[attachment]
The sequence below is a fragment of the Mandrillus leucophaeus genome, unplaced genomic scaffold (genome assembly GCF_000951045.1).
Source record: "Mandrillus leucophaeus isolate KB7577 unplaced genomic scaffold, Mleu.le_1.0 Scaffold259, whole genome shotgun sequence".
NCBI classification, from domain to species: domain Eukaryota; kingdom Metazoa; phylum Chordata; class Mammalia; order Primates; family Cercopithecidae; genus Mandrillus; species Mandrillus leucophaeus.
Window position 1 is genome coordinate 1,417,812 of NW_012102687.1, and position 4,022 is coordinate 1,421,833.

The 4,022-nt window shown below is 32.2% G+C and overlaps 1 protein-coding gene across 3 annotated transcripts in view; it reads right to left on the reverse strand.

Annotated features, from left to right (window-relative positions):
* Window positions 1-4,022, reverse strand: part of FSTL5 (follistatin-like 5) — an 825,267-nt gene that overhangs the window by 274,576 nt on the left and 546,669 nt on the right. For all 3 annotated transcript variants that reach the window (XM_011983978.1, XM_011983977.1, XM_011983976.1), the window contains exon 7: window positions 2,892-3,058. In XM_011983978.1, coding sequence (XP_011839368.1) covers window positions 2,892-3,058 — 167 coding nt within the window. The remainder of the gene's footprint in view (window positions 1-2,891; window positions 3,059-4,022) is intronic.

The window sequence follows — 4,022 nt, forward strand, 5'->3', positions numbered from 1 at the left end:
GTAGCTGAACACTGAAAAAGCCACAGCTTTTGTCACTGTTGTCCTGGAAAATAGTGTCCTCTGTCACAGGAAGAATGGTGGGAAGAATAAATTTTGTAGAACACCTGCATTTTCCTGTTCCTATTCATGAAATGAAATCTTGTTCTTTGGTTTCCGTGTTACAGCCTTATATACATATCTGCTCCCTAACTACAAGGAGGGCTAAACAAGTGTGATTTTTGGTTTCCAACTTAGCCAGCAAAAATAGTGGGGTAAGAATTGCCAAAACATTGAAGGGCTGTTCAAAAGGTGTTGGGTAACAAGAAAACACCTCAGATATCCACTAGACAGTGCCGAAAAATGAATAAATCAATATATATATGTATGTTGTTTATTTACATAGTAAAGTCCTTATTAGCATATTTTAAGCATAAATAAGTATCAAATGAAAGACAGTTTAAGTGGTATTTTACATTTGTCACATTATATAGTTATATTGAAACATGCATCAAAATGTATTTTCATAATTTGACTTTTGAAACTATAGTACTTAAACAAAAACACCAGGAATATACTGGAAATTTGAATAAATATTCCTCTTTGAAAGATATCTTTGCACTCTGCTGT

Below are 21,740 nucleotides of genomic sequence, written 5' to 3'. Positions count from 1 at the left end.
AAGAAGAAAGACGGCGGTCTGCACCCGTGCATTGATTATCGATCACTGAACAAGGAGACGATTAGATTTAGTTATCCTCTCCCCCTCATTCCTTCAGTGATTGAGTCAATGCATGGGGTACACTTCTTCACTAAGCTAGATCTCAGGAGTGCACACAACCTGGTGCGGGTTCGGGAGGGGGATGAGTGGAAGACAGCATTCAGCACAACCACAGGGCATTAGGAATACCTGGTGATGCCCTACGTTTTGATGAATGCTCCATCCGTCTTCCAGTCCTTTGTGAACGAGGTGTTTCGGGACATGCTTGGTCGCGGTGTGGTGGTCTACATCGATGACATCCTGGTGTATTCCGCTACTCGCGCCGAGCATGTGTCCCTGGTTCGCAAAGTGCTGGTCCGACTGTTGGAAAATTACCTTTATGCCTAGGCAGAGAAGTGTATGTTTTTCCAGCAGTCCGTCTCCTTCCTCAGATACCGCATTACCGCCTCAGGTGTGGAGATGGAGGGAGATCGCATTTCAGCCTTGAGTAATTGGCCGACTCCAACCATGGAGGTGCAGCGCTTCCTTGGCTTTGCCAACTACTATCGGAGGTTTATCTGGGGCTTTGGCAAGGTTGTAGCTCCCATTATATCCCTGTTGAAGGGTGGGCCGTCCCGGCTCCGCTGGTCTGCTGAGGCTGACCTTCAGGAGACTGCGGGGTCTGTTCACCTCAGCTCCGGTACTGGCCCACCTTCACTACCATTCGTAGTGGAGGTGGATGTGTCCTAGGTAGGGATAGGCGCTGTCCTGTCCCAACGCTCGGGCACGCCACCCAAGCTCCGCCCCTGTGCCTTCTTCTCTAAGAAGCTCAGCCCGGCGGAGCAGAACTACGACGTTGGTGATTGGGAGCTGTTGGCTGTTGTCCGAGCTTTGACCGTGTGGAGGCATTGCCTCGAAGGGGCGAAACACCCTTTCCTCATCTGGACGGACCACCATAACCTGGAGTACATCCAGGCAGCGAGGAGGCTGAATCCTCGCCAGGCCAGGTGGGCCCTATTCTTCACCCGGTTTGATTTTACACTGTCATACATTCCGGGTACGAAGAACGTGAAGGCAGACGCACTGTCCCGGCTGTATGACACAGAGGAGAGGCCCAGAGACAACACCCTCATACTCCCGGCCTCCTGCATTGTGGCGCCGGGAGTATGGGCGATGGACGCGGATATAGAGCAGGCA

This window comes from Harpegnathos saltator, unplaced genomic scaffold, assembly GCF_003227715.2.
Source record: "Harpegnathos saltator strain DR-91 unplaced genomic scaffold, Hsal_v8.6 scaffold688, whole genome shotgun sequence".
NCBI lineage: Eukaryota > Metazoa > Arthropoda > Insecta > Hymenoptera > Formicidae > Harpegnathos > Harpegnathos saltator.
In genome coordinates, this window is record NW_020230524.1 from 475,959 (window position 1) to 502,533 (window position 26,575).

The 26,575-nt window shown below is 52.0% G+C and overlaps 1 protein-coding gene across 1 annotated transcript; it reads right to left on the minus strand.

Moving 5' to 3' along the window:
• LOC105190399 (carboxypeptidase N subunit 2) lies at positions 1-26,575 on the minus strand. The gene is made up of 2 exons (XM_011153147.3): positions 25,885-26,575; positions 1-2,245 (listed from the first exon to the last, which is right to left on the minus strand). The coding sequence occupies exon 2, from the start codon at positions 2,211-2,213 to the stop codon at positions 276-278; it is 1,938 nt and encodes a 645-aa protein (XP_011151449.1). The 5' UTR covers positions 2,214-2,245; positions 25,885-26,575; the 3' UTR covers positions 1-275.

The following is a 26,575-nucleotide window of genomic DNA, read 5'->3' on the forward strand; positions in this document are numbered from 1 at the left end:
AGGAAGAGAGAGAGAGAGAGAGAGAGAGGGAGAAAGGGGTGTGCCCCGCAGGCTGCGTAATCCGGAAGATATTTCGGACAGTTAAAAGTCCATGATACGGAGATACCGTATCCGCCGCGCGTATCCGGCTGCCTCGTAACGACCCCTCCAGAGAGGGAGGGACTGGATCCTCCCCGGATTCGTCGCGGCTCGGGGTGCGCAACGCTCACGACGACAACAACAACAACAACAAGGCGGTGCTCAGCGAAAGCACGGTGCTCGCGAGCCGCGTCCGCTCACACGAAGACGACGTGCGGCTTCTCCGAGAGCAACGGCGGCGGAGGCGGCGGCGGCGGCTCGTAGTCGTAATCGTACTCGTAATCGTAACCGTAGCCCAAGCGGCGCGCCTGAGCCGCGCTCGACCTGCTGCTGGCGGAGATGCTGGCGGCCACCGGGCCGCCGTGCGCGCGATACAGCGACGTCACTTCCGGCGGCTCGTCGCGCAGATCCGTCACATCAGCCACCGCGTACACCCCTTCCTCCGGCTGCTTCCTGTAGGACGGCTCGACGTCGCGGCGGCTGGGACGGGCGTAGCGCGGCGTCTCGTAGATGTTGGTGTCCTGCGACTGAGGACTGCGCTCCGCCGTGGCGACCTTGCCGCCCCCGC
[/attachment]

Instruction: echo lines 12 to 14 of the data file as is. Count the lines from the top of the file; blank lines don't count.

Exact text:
This window comes from Harpegnathos saltator, unplaced genomic scaffold, assembly GCF_003227715.2.
Source record: "Harpegnathos saltator strain DR-91 unplaced genomic scaffold, Hsal_v8.6 scaffold688, whole genome shotgun sequence".
NCBI lineage: Eukaryota > Metazoa > Arthropoda > Insecta > Hymenoptera > Formicidae > Harpegnathos > Harpegnathos saltator.